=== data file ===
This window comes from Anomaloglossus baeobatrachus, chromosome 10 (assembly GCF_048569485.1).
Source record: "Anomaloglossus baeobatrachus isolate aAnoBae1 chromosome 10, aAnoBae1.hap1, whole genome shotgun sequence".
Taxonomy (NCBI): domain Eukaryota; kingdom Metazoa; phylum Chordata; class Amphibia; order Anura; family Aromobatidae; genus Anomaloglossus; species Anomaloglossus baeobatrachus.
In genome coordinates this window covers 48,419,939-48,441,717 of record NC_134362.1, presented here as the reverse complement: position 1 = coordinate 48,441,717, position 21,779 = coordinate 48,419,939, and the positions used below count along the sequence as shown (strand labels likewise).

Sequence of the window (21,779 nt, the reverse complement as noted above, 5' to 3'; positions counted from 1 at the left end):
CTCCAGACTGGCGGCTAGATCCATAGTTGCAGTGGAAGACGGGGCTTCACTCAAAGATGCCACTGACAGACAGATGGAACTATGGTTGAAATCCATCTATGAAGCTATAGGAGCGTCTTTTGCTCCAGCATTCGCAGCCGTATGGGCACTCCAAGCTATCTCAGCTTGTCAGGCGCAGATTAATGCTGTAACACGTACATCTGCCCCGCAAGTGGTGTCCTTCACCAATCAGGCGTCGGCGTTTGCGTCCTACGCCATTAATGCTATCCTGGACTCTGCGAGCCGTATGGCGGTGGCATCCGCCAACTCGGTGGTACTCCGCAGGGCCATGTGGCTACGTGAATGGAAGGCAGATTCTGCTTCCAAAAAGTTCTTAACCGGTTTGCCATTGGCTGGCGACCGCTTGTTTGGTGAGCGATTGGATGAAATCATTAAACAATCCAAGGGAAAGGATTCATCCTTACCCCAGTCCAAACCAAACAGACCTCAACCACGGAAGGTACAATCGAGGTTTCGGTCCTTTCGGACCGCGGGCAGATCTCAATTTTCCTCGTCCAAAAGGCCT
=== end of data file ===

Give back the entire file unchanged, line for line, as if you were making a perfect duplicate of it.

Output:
This window comes from Anomaloglossus baeobatrachus, chromosome 10 (assembly GCF_048569485.1).
Source record: "Anomaloglossus baeobatrachus isolate aAnoBae1 chromosome 10, aAnoBae1.hap1, whole genome shotgun sequence".
Taxonomy (NCBI): domain Eukaryota; kingdom Metazoa; phylum Chordata; class Amphibia; order Anura; family Aromobatidae; genus Anomaloglossus; species Anomaloglossus baeobatrachus.
In genome coordinates this window covers 48,419,939-48,441,717 of record NC_134362.1, presented here as the reverse complement: position 1 = coordinate 48,441,717, position 21,779 = coordinate 48,419,939, and the positions used below count along the sequence as shown (strand labels likewise).

Sequence of the window (21,779 nt, the reverse complement as noted above, 5' to 3'; positions counted from 1 at the left end):
CTCCAGACTGGCGGCTAGATCCATAGTTGCAGTGGAAGACGGGGCTTCACTCAAAGATGCCACTGACAGACAGATGGAACTATGGTTGAAATCCATCTATGAAGCTATAGGAGCGTCTTTTGCTCCAGCATTCGCAGCCGTATGGGCACTCCAAGCTATCTCAGCTTGTCAGGCGCAGATTAATGCTGTAACACGTACATCTGCCCCGCAAGTGGTGTCCTTCACCAATCAGGCGTCGGCGTTTGCGTCCTACGCCATTAATGCTATCCTGGACTCTGCGAGCCGTATGGCGGTGGCATCCGCCAACTCGGTGGTACTCCGCAGGGCCATGTGGCTACGTGAATGGAAGGCAGATTCTGCTTCCAAAAAGTTCTTAACCGGTTTGCCATTGGCTGGCGACCGCTTGTTTGGTGAGCGATTGGATGAAATCATTAAACAATCCAAGGGAAAGGATTCATCCTTACCCCAGTCCAAACCAAACAGACCTCAACCACGGAAGGTACAATCGAGGTTTCGGTCCTTTCGGACCGCGGGCAGATCTCAATTTTCCTCGTCCAAAAGGCCT